Lady Macbeth may well be the first film I can recall that has its final shot in the actual trailer. Thankfully though, without the context, this does not detract from what is a stark, startling and surprisingly imposing period drama, which is entirely deserving of the almost universal praise it has garnered.
Directed by William Oldroyd and based on the Russian novel, Lady Macbeth of the Mtsensk District, screenwriter Alice Birch transposes the story from Siberia to the windswept moors of Victorian north-east England.
Here, Florence Pugh enters from stage left as Katherine, a young woman quite literally sold and then subsequently trapped into both a loveless marriage and the confines of a family house. Taking advantage of her husband, Alexander (Paul Hilton) and his father Boris (Christopher Fairbank) absence on business, Katherine begins to explore her new surroundings and meets an outspoken groomsman Sebastian (Cosmo Jarvis), embarking on a dangerously obsessive and rebellious affair.
Oldroyd’s background in the theatre is used to dramatic effect to emphasise the formality of Katherine’s constricted and constrained life. Oldroyd plants his camera, almost stage-like, though with disarming movements throughout, within and across the frame, captures the eye and melds the cinematic and theatrical worlds together. However, when Katherine breaks free so does the camera, and the passion and freedom that Katherine and Sebastian feel is evident.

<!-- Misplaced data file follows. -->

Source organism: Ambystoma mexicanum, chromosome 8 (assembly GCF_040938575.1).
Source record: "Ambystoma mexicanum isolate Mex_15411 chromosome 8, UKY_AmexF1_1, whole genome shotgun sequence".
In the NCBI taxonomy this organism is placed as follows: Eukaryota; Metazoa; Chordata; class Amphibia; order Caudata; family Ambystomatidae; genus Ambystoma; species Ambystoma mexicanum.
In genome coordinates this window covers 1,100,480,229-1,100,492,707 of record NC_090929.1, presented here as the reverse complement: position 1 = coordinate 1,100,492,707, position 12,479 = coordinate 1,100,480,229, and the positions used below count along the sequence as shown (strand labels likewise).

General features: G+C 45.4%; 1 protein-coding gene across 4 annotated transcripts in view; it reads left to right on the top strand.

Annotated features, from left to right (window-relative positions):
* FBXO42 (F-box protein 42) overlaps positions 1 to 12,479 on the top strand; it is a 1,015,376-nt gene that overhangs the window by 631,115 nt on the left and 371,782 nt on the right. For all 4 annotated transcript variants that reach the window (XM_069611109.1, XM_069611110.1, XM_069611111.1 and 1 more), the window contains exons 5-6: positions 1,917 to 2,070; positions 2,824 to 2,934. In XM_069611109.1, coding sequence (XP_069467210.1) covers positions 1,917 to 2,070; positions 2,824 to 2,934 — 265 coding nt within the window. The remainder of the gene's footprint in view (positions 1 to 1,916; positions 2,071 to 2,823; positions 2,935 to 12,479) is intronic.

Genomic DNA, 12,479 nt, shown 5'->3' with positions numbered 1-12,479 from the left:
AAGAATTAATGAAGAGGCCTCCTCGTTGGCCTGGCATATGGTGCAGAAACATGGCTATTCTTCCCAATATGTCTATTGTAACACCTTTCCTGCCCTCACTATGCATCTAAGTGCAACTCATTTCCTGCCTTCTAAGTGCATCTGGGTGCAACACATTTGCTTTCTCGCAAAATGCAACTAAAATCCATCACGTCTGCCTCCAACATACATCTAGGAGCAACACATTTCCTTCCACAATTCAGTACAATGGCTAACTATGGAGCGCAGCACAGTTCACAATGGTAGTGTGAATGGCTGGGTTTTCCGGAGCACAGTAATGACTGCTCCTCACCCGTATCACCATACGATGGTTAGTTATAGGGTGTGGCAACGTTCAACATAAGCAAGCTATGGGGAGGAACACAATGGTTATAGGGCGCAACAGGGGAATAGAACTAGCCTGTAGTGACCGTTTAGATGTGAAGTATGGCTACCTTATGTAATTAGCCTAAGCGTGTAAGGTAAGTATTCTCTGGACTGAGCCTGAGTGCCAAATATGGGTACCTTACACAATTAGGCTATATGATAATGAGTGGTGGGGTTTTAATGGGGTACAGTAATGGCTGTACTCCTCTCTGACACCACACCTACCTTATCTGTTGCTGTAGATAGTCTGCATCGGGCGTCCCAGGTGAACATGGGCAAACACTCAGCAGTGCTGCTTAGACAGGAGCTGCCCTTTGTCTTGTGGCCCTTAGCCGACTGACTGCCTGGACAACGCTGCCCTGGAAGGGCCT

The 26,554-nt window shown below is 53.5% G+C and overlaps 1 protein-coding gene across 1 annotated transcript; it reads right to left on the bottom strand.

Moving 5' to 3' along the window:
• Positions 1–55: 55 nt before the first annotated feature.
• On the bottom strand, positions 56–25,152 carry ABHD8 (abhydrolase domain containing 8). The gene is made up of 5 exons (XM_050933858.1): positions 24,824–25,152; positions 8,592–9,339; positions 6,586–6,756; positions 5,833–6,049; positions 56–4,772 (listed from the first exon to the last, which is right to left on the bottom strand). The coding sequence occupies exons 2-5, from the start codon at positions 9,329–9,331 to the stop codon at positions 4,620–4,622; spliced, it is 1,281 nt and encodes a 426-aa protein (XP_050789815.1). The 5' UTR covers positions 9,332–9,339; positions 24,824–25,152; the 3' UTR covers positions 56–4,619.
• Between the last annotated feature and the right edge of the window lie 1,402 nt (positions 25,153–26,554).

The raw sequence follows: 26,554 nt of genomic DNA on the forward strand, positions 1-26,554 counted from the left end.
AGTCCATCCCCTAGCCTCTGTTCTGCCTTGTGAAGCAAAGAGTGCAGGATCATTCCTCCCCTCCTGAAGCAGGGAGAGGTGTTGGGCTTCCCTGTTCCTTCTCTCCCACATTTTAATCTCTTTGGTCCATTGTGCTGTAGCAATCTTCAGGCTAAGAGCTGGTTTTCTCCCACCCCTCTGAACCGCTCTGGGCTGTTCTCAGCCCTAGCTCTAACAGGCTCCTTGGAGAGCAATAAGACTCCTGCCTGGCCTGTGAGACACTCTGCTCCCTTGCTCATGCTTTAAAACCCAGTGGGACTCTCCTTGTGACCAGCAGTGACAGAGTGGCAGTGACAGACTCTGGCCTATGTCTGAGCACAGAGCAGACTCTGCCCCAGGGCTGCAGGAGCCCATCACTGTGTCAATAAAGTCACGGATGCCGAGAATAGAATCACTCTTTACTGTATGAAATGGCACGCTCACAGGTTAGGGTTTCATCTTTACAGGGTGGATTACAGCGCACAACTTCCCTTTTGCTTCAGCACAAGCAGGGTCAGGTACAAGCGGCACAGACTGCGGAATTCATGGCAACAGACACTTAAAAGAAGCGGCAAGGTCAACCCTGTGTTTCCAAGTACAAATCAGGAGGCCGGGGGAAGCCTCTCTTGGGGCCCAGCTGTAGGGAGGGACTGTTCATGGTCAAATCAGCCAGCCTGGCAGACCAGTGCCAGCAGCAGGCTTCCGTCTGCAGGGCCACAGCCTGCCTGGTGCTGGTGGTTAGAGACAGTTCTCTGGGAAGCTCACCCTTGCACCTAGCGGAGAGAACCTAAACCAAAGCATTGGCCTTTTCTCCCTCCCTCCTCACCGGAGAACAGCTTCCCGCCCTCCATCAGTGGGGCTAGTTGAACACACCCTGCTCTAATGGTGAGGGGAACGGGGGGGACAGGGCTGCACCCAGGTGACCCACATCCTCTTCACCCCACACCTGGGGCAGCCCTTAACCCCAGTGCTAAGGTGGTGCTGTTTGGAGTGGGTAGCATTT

This formality is continued within Pugh’s fearless performance bringing just the right amount of steeliness, stillness, and subversion to Katherine. There is no doubt that Katherine is a difficult character to like, but she unexpectedly reels you in, dragging you deeper and deeper into her obsessive spiral. As things become unhinged, you suddenly find yourself right there beside her, questioning: ‘How did we get here?’ Considering this is Pugh’s first big screen role, this is just astonishing. If this is her opening move, I cannot wait, but am also a little frightened, to see what comes next.
Silence is a strong theme throughout. With almost no score, this pushes day-to-day household noises, alongside the unforgiving wind whipping across the moor and stoic silences to the fore. This adds another eerie layer to an already confronting narrative which when combined, produces a sense of dread and uncertainty that envelops you, like a creeping Victorian fog.
Lady Macbeth is one of the films of the year, and in Pugh, a performance for the ages. While a period drama, there are clear modern day parallels and it confronts head on attitudes towards sexism, control and obsession. The amount of ground it covers in 89 minutes is almost disarming, as when the credits role, it will leave you unexpectedly breathless from the journey you have just been on. This wasn’t the film you expected when you sat down – period dramas are simply not supposed to be like this…